Raw: A Love Story ($14.00) is Mark Haskell Smith at his best, dangerously sexy and wickedly funny. Reality TV hunk and People magazine's "sexiest man alive", Sepp Gregory goes on a book tour to promote his debut novel, a thinly veiled autobiography. Not that Sepp has actually read the book, he doesn't have to, he lived it! The book becomes a sensation, a New York Times bestseller, and, surprisingly, it even gets rave reviews from serious critics. Aside from Harriet Post, that is.
One of the blogosphere's most respected critics, Harriet hears the host of her favorite, high-brow, radio show gush about Sepp’s abdominal muscles on-air and fears the end of civilization is upon us. She takes matters into her own hands and sets off to reveal the truth behind the bestseller and to show Sepp as the buff fraud he really is. But then Harriet reads Totally Reality, Sepp’s novel, and it’s totally great. Now she needs to find Sepp’s ghostwriter and find out why he’s wasting his talent. She finds him, appropriately enough, at the Playboy Mansion, where he’s supposed to be interviewing Sepp’s former television love Roxy Sandoval for his next, highly lucrative, project. Reality and “reality” collide, and a tragic accident sends Sepp and Harriet off on a sex-fueled roadtrip through the southwest. The mind meets the body, and both will be changed forever.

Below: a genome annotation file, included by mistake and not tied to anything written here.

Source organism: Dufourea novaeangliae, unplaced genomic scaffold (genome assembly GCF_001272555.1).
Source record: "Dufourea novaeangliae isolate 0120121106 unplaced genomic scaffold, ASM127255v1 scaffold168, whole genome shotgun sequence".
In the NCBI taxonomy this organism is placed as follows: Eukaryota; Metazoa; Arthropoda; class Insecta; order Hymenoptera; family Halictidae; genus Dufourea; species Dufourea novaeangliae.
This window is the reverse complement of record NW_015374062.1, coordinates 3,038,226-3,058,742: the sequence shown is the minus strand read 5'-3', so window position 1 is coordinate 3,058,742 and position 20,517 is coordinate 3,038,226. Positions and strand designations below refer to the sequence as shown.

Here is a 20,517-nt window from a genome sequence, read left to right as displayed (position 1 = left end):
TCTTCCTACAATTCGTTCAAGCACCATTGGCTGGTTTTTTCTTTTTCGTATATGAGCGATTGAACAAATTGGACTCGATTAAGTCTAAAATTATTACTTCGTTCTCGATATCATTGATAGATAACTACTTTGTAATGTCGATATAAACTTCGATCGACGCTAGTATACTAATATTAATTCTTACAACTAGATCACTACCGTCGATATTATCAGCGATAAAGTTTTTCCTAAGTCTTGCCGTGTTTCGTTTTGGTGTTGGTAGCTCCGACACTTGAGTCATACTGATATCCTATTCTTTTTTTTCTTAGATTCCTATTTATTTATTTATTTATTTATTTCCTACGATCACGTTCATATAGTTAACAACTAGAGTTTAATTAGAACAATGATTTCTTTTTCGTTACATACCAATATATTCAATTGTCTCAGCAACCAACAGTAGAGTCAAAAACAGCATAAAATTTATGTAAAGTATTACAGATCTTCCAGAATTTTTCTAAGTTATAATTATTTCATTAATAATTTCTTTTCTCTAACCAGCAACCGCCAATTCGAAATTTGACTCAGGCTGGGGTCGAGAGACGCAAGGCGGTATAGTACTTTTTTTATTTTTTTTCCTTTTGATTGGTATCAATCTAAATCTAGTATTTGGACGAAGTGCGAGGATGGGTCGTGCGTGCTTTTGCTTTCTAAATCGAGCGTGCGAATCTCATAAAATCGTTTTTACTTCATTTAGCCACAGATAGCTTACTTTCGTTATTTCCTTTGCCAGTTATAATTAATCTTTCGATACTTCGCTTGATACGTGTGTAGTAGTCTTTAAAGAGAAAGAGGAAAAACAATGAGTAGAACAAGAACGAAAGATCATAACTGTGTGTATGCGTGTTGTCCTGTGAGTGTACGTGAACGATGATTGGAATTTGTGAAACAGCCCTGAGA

Mark Haskell Smith is the author of five novels including, Moist, Delicious, Salty, and Baked, as well as the non-fiction book Heart of Dankness: Underground Botanists, Outlaw Farmers, and the Race for the Cannabis Cup. His work has appeared in the Los Angeles Times, the Los Angeles Review of Books, National Post, and Vulture. He is an assistant professor in the MFA program for Writing and Writing for the Performing Arts at the University of California Riverside, Palm Desert Graduate Center.
"Only an imaginative satirist can outpace the world's absurdity, but Mark Haskell Smith manages it with Raw, a super-fun, super-wild, and sneakily thoughtful take on American literary and entertainment excess."—Steve Hely, author of How I Became a Famous Novelist